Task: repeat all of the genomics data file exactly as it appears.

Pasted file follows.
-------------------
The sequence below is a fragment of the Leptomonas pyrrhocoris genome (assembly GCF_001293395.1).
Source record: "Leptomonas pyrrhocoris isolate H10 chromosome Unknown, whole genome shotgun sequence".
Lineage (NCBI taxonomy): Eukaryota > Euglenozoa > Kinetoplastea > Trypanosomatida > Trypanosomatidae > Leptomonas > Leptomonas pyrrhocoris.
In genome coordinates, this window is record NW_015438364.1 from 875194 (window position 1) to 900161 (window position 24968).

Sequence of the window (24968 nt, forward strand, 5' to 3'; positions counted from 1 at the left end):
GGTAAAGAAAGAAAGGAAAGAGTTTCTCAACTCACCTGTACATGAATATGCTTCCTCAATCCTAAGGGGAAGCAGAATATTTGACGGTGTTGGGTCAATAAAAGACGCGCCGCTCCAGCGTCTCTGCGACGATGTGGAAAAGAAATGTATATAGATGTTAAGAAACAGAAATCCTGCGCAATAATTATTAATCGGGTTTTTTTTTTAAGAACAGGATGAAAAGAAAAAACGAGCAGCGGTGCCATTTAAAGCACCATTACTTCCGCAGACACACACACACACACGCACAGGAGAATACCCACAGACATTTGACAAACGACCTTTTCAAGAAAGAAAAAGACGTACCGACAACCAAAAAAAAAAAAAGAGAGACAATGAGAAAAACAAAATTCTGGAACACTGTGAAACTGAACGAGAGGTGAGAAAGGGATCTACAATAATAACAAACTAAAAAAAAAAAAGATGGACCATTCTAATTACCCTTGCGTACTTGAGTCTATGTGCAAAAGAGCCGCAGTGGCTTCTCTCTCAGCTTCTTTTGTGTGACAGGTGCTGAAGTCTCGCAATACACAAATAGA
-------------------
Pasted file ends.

The sequence below is a fragment of the Leptomonas pyrrhocoris genome (assembly GCF_001293395.1).
Source record: "Leptomonas pyrrhocoris isolate H10 chromosome Unknown, whole genome shotgun sequence".
Lineage (NCBI taxonomy): Eukaryota > Euglenozoa > Kinetoplastea > Trypanosomatida > Trypanosomatidae > Leptomonas > Leptomonas pyrrhocoris.
In genome coordinates, this window is record NW_015438364.1 from 875194 (window position 1) to 900161 (window position 24968).

Sequence of the window (24968 nt, forward strand, 5' to 3'; positions counted from 1 at the left end):
GGTAAAGAAAGAAAGGAAAGAGTTTCTCAACTCACCTGTACATGAATATGCTTCCTCAATCCTAAGGGGAAGCAGAATATTTGACGGTGTTGGGTCAATAAAAGACGCGCCGCTCCAGCGTCTCTGCGACGATGTGGAAAAGAAATGTATATAGATGTTAAGAAACAGAAATCCTGCGCAATAATTATTAATCGGGTTTTTTTTTTAAGAACAGGATGAAAAGAAAAAACGAGCAGCGGTGCCATTTAAAGCACCATTACTTCCGCAGACACACACACACACACGCACAGGAGAATACCCACAGACATTTGACAAACGACCTTTTCAAGAAAGAAAAAGACGTACCGACAACCAAAAAAAAAAAAAGAGAGACAATGAGAAAAACAAAATTCTGGAACACTGTGAAACTGAACGAGAGGTGAGAAAGGGATCTACAATAATAACAAACTAAAAAAAAAAAAGATGGACCATTCTAATTACCCTTGCGTACTTGAGTCTATGTGCAAAAGAGCCGCAGTGGCTTCTCTCTCAGCTTCTTTTGTGTGACAGGTGCTGAAGTCTCGCAATACACAAATAGA